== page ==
posted by treehorn+bunny at 6:40 PM on March 26, 2017

If you haven't tried continuous hormonal birth control via pills, that's a non-invasive thing to try before going to IUD's (which may or may not solve your problem, and the insertion and removal can both hurt like a bitch).

I take microgestin, an standard (and old, well-studied) hormonal BC pill that was originally meant to be taken 3 weeks on/1 week off, as continuous BC. I take a week off every 3 months to prevent breakthrough bleeding, but importantly, even if I forget and get spotting, the breakthrough is just blood, not a "real" period. (No cramps, and no PMS but I don't usually get bad PMS symptoms anyway.) It sounds like the Nuvaring isn't really working for you, so okay, now you know, time to try something else.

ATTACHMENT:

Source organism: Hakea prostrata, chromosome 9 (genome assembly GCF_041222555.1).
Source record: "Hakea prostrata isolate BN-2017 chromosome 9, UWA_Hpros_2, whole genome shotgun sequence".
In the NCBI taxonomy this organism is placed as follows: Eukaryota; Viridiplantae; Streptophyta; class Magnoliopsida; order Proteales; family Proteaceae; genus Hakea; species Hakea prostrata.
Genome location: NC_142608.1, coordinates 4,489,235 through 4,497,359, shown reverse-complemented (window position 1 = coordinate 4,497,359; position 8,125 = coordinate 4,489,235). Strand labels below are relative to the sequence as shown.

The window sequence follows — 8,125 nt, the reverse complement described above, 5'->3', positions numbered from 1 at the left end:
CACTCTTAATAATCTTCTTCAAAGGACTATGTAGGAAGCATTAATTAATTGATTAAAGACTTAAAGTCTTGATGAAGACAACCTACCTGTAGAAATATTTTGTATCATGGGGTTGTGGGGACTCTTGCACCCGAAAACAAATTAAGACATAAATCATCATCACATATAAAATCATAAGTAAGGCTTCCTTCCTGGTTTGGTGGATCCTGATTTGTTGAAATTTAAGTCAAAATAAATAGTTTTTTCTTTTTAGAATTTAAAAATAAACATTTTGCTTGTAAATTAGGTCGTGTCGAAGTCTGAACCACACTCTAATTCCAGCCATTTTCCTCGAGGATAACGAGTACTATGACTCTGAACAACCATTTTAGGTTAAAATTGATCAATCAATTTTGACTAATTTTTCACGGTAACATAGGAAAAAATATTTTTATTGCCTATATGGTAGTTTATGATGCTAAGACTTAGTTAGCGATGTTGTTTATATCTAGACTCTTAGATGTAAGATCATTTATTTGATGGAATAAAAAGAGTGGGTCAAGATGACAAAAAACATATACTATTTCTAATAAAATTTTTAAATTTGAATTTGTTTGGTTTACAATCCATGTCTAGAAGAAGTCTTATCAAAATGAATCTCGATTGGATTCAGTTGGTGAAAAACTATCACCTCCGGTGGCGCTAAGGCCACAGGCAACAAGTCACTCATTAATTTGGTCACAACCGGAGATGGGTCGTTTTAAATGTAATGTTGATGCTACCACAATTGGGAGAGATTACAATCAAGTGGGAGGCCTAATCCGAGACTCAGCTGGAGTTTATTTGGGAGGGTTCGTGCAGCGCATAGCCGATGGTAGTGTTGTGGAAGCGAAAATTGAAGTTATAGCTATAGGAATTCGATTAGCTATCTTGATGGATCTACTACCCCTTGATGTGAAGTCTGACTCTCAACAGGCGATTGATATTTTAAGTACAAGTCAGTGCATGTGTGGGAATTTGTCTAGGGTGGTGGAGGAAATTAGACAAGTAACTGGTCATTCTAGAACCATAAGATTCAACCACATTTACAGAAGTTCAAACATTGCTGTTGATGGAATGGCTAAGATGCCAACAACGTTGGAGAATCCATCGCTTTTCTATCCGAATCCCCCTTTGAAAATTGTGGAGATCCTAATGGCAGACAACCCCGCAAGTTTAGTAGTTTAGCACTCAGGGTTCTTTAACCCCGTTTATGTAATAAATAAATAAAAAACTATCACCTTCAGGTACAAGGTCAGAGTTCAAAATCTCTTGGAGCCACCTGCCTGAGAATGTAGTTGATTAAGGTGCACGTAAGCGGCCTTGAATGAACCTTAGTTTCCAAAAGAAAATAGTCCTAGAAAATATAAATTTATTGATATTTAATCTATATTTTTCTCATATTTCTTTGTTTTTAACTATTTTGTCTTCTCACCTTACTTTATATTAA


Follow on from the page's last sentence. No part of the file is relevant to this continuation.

posted by serelliya at 7:20 PM on March 26, 2017

Mirena IUD is great for me - no periods for over four years now. I quite liked Nuvaring but seemed to only get three months at a time before I would get breakthrough bleeding.

There is also Seasonale although I don't know if it is indicated for the symptoms you have.
posted by nat at 7:24 PM on March 26, 2017

I used Nuvaring continuously and it actually helped my PMS/mood ups and downs. Now I'm on the Mirena though and no periods is the best thing I've ever experienced basically.
posted by fairlynearlyready at 8:13 PM on March 26, 2017 [1 favorite]